Tuesday, June 24, 2014

Weary Mother's Prayer

The last few months have been challenging for me. I have struggled to be the mother my kids deserve.  But you know what's sort of amazing about kids?  They love me anyway.  They still would rather be next to me than anywhere else in the world most of the time.

I pray that they'll remember the nights we sat and read our scriptures and said a prayer together and had lots of hugs before bed, and let the memories of the nights I sent them to bed abruptly, without any of that, fade away.

I pray that they'll remember making Christmas fudge and personal Valentines, and the favorite dinners on the days I had a little more time, and not cling to the too many nights lately that I've relied on grilled cheese sandwiches and frozen burritos to fill everyones' tummies.

Let them remember the handmade Halloween costumes that took hours to sew, not the week after week of "Sorry, I'll patch them next week" when they pulled out a favorite pair of jeans in the morning, only to realize they still had a big hole in the knee.

Let them remember the quiet moments at the table working through a challenging homework problem together, or the moments that I sat down and read them a favorite book, more clearly than they remember the moments I snapped at them to just get it done already, I'm so tired.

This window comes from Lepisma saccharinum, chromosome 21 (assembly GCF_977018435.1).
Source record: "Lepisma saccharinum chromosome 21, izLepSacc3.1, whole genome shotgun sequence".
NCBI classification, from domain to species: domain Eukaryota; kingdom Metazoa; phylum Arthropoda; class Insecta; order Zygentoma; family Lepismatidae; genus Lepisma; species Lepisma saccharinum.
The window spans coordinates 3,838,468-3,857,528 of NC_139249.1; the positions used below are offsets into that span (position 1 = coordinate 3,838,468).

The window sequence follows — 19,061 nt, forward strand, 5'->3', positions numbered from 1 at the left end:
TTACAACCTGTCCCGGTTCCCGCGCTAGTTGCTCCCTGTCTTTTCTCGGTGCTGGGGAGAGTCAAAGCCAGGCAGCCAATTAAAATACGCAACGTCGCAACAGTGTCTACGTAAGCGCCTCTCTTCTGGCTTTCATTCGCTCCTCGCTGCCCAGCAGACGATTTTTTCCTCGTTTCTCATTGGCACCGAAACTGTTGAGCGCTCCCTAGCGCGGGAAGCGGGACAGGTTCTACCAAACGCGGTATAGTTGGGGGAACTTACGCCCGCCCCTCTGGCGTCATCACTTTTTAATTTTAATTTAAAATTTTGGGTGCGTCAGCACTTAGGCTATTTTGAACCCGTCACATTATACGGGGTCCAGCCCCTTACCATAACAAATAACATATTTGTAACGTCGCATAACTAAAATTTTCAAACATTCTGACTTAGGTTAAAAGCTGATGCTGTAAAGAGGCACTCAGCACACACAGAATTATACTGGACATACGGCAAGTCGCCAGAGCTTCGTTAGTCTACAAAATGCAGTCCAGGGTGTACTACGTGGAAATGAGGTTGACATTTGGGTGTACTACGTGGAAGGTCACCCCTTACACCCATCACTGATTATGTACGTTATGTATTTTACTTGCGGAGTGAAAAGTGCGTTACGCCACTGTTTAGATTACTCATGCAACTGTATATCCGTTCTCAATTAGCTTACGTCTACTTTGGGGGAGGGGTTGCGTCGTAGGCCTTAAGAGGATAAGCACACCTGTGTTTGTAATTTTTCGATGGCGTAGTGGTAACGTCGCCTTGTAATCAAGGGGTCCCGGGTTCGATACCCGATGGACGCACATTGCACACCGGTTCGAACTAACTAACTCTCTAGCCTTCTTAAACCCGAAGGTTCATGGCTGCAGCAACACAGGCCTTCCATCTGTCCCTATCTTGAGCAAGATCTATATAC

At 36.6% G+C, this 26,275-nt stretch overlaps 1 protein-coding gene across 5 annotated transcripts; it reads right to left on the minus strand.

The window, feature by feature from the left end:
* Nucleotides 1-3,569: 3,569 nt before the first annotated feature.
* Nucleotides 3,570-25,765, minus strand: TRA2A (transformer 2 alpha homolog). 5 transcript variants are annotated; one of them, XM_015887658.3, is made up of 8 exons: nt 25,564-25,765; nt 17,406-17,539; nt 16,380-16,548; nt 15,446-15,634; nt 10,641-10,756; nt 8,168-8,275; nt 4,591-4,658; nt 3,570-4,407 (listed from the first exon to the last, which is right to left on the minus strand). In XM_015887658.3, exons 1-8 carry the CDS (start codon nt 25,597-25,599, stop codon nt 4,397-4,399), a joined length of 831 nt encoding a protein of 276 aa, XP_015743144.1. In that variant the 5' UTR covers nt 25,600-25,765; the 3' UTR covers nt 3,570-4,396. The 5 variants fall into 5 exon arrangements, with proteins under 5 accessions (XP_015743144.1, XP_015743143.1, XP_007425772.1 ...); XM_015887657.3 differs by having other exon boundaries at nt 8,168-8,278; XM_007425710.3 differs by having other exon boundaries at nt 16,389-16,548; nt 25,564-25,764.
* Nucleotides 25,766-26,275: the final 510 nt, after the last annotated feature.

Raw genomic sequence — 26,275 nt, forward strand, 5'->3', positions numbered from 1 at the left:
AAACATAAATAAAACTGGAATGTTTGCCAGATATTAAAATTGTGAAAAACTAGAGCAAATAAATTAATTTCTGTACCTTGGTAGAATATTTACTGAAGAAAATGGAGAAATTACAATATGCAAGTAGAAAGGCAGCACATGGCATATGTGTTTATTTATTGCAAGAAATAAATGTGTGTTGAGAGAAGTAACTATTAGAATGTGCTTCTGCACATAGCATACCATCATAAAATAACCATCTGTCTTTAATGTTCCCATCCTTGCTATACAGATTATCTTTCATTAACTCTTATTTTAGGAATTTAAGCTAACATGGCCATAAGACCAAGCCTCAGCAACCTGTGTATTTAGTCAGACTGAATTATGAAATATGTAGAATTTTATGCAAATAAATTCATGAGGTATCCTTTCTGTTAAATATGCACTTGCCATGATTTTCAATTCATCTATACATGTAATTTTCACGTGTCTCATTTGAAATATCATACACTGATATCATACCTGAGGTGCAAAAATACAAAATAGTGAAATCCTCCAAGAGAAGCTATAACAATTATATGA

May they take more from the days we do chores together with patience and success than from the days that we impatiently snap and criticize over what's not done, or how its been done.

May they always believe me when I wrap my arms around them and tell them I love them, even though we all know there are times when I am less than great at showing it.

May I keep myself mindful of the fact that Mother Guilt makes me view my own failures and insufficiencies as being both more severe and more frequent than they really are, and that when I kneel down to pray,  the Lord reassures me that I'm doing better than I think I am.  Discouragement and unnecessary self-criticism are the enemies of productivity and cheerfulness.

Remember that the scars you bare from giving your children mortal life mirror the scars the Savior bares from bringing them immortal life.  He is always with you to assist you in the powerful work you do as a mother to these developing souls.  When you spend the night restless with worry or fear over your kids, remember that the Savior spent a anguished night alone, while all those who loved him slept,  pleading with our Father to take the pain away, if possible.  But the greatest works in the universe--those that bring the greatest joys--come with the exercise of agency, and so cannot be completed without pain.  But remember that his pain can swallow yours up, his fatigue was overcome so that he might succor you in yours, and you are loved more than you can imagine.  You are never alone in this tremendous work, and you are doing better than you think.

1 comment:

Kaytee Postma said...

I needed to read this tonight!